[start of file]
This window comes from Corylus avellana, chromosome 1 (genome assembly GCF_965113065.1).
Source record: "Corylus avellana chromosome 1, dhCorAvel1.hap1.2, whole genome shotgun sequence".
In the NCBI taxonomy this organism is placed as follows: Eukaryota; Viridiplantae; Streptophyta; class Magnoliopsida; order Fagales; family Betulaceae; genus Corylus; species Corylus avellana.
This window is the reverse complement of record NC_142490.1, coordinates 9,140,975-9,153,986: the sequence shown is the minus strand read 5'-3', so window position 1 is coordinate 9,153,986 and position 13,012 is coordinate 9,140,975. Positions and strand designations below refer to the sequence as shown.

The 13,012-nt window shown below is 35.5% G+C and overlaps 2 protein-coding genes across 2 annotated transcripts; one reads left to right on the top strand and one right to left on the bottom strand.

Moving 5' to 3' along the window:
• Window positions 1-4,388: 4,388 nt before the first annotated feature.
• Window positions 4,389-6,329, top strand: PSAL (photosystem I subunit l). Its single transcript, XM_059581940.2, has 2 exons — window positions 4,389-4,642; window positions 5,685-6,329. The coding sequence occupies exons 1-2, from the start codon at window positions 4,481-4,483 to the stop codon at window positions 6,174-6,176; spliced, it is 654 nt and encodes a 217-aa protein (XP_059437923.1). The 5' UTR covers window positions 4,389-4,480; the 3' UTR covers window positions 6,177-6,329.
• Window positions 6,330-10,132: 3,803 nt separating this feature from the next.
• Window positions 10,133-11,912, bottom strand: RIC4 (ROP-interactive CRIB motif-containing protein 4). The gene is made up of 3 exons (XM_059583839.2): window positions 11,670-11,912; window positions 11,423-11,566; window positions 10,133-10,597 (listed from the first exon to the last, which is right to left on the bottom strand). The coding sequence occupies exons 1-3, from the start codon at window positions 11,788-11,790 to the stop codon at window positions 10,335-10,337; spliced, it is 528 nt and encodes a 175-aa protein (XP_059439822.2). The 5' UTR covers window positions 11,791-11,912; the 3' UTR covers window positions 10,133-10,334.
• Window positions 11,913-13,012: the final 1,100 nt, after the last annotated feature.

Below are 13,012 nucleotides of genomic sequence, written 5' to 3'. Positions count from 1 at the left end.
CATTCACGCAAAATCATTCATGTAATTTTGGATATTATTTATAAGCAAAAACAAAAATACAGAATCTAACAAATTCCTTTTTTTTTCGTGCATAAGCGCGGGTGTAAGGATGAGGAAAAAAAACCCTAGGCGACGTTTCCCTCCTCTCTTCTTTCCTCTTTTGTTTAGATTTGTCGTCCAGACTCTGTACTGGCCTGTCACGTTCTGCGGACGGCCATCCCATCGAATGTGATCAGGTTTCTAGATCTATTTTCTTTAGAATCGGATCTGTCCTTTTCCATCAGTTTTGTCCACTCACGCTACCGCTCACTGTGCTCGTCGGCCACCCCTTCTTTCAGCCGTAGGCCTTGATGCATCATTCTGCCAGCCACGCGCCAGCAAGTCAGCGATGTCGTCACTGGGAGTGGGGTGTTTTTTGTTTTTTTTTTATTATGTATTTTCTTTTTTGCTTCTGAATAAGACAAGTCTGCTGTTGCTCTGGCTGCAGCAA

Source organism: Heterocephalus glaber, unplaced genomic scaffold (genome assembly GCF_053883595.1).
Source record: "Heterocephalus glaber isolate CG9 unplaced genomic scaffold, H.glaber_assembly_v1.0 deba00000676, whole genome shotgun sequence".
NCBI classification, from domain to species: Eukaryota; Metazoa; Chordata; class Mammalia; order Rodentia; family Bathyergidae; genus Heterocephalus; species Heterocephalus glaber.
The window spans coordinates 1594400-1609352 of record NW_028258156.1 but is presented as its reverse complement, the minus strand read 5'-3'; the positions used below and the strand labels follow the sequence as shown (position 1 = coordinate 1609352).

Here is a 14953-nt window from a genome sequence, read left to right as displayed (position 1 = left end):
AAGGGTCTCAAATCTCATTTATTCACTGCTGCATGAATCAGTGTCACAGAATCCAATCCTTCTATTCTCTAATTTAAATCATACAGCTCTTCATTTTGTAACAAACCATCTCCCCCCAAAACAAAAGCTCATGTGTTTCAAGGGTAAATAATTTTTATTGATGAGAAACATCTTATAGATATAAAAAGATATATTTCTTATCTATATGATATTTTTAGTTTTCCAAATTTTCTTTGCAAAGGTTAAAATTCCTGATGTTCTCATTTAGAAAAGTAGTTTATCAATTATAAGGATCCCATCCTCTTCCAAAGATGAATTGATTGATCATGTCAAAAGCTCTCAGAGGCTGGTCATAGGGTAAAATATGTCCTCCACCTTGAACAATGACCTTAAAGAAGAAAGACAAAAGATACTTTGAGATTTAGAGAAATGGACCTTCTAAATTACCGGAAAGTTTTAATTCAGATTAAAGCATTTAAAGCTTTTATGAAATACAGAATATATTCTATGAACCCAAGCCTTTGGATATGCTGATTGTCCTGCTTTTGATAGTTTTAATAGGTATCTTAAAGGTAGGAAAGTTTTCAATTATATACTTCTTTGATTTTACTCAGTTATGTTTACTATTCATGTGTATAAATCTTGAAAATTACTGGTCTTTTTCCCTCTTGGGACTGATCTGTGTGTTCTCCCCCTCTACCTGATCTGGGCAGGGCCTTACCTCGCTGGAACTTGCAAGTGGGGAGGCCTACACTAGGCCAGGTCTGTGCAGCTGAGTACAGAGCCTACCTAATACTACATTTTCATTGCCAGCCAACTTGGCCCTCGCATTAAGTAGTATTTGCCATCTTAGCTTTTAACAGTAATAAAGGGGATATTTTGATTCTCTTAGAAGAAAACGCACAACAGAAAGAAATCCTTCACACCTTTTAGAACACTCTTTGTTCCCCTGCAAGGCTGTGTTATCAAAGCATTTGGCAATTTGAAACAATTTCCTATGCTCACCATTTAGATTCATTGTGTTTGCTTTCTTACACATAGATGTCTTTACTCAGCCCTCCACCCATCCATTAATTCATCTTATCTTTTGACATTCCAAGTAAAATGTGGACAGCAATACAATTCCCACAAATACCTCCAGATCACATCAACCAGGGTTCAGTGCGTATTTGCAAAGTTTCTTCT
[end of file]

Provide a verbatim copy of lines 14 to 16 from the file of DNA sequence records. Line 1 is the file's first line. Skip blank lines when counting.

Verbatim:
Source organism: Heterocephalus glaber, unplaced genomic scaffold (genome assembly GCF_053883595.1).
Source record: "Heterocephalus glaber isolate CG9 unplaced genomic scaffold, H.glaber_assembly_v1.0 deba00000676, whole genome shotgun sequence".
NCBI classification, from domain to species: Eukaryota; Metazoa; Chordata; class Mammalia; order Rodentia; family Bathyergidae; genus Heterocephalus; species Heterocephalus glaber.